Structural Intimacies of LGBTQ Transnational Kinship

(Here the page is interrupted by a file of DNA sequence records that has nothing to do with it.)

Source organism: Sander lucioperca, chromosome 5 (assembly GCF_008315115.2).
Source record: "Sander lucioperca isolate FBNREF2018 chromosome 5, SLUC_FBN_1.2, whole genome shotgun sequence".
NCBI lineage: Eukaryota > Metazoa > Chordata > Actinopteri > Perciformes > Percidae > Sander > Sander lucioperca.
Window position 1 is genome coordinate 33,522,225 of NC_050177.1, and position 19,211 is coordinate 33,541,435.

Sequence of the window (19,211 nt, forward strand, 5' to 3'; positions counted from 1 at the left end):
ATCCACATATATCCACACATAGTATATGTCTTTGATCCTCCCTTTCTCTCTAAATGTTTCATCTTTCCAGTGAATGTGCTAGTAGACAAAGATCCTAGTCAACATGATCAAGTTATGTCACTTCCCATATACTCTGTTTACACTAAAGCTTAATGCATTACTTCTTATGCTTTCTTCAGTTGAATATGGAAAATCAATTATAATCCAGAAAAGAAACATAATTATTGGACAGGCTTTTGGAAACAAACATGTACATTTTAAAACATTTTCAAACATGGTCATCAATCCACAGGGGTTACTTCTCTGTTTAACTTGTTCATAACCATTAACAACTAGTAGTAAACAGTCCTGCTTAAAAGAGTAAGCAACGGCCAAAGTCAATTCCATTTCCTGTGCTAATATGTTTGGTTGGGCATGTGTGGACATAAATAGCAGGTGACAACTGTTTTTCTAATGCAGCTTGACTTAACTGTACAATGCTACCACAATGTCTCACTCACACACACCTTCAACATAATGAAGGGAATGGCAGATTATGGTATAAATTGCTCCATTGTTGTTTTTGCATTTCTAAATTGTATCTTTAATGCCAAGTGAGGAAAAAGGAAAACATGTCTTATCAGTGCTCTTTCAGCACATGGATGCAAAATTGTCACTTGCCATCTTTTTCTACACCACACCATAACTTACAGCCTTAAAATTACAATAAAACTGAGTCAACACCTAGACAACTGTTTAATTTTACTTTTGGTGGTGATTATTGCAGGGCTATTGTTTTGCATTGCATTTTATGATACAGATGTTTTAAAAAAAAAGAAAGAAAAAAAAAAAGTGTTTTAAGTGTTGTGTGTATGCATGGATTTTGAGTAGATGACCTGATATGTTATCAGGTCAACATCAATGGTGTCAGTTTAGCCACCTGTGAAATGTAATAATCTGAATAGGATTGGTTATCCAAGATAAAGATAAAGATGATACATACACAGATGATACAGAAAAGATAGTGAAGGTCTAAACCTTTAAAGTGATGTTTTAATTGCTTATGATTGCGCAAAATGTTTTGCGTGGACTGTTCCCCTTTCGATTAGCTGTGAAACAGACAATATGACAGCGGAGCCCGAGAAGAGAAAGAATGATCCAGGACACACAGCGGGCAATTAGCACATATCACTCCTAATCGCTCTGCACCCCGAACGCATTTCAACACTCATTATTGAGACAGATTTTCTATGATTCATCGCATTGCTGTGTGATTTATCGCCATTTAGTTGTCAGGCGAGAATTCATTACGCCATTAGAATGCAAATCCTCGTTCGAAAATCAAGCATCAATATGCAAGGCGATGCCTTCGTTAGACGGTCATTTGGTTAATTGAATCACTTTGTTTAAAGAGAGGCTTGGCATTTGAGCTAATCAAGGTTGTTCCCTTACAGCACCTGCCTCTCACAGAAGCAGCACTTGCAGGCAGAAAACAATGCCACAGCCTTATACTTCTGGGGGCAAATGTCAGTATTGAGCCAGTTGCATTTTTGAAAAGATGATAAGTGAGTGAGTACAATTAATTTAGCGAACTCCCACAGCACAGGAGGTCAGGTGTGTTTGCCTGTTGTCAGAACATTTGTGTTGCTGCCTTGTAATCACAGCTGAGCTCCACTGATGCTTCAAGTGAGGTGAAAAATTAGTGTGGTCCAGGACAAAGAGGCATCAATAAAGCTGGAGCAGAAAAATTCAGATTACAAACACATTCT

Bio-genetic parenthood, as “one of the most enduring social norms, identities and experiences in (American) culture” (Mamo 2018), is the subject of an increasing body of work theorizing the ways in which LGBTQ families variously replicate and resist normative family structures through family making practices and navigation of bio-genetics, kinship and race (Jones 2005; Nordqvist 2017). Analyses of decision making and engagement with reproductive technologies are critical, and further sociological analyses are needed of the bio-medical, social, political and economic institutions that continue to structure the very possibilities and practices of family-making across the life-course of queer families and across the various literal and figurative borders of our lives. It is here that we must theorize the biological as a “fascinatingly ambivalent resource through which to fashion essentialising, but malleable, meanings of gender, kinship, and shared reproductive substance” (Franklin 2014), while examining the role of state institutions in re-producing biological, heteronormative forms of kinship. Crossing borders, access to schools and other social institutions, and even the (failed) guarantee of physical togetherness and care – these are all structural intimacies of LGBTQ kinship, narrated through birth certificates, passports, and imaging of bodies via biometric technologies that attempt to situate bodies in heterosexual practice, time and space – and, importantly, the stories we tell.